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Cardiovascular Risk and Risk Scores: ASSIGN, Framingham, QRISK and others: how to choose
  1. Hugh Tunstall-Pedoe
  1. Correspondence to Prof Hugh Tunstall-Pedoe, Cardiovascular Epidemiology Unit, Institute of Cardiovascular Research, University of Dundee, Ninewells Hospital, Dundee DD1 9SY, UK; h.tunstallpedoe{at}

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Coronary heart disease and stroke contribute significantly to premature mortality and morbidity. Largely preventable, they demand prevention. Emphases range from responsibilities of governments to individuals, and the clinic nurses or doctors advising and treating them. The risk of cardiovascular disease varies. To be efficient and effective, medical interventions must focus on those at highest risk.

The strongest marker of risk is existing cardiovascular disease (diabetes often included) demanding secondary prevention, now routine medical therapy. Next comes age, the criterion the polypill's promoters proposed for medicating the population.1 Age, sex and existing disease are major determinants of cardiovascular risk, but work begun 60 years ago in Framingham, USA,2 gave us risk factors—individual characteristics identifying increased risk. Combined as multifactorial risk they predict more than individual factors (see table 1). Since the Framingham classics (age, sex, smoking, blood pressure and lipids) other risk factors and scores have been proposed. The accompanying paper published in this issue of Heart examines some scores used currently in the UK (see page 491).3 How to choose?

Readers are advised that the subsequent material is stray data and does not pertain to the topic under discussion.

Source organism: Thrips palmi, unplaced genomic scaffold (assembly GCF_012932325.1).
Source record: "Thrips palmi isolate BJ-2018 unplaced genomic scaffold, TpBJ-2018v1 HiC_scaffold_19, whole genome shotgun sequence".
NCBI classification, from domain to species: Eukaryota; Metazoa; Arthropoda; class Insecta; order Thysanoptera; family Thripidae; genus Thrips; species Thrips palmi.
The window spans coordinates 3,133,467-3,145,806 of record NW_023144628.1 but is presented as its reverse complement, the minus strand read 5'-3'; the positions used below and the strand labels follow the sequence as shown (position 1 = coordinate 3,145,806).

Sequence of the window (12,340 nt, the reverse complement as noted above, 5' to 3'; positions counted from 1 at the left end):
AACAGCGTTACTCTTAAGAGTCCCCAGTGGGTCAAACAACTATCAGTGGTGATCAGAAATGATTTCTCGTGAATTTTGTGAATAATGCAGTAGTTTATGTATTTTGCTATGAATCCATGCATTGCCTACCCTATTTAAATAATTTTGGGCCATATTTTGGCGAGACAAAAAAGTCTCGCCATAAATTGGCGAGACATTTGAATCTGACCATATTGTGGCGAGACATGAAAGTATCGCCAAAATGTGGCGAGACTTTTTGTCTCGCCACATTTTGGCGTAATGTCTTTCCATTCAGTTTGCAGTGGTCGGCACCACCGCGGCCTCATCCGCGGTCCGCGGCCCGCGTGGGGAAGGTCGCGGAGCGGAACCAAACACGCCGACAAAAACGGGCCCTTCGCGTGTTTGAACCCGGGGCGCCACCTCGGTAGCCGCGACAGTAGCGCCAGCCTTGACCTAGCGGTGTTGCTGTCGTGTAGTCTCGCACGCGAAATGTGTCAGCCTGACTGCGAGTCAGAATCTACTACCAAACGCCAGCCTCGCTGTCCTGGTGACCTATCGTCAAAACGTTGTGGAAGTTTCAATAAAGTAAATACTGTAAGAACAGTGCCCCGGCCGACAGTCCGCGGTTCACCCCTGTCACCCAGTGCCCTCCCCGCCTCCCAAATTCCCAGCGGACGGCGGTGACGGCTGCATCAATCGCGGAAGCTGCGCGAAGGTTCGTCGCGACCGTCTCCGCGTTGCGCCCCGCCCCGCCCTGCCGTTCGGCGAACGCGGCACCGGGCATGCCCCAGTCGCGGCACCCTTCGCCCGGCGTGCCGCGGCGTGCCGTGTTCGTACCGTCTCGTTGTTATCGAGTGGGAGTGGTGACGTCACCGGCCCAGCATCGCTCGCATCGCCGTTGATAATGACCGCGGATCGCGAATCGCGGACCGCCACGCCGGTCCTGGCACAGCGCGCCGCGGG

View this table:
Table 1

Percentage of 10-year cardiovascular events occurring in high-risk category (top 20% for continuous variables) (Scottish Heart Health Extended Cohort). Sexes combined.

The first criterion is utility. If a score is user-friendly, motivates the clinic nurse or doctor and the patient to start and persist with preventive action, it is a good score. A sheathed sword cannot cut. Any score that gives positive weighting to age, smoking, blood pressure and lipids will largely agree with another. Debate should not encourage nihilism. Easy implementation matters: factors included should be available, or justify their addition.

Chauvinism is a questionable criterion, but motivates new scores. From the USA came Framingham and preventive (not …tative) cardiology.4 Framingham is often depreciated as based on outdated, middle-aged Americans. In 1991 specifications for developing …

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  • Linked article 203364.

  • Patient consent Obtained.

  • Sole contributor's statement of interest The sole contributor, Hugh Tunstall-Pedoe, developed the ASSIGN cardiovascular risk score jointly with Mark Woodward in 2006, in relation to the revised SIGN (Scottish Intercollegiate Guidelines Group) guideline 97 ‘Risk estimation and the prevention of cardiovascular disease’.10 11 It is adopted by SIGN and the Scottish Government Health Directorates as the current cardiovascular risk score of choice in Scotland.

  • Provenance and peer review Commissioned; not externally peer reviewed.

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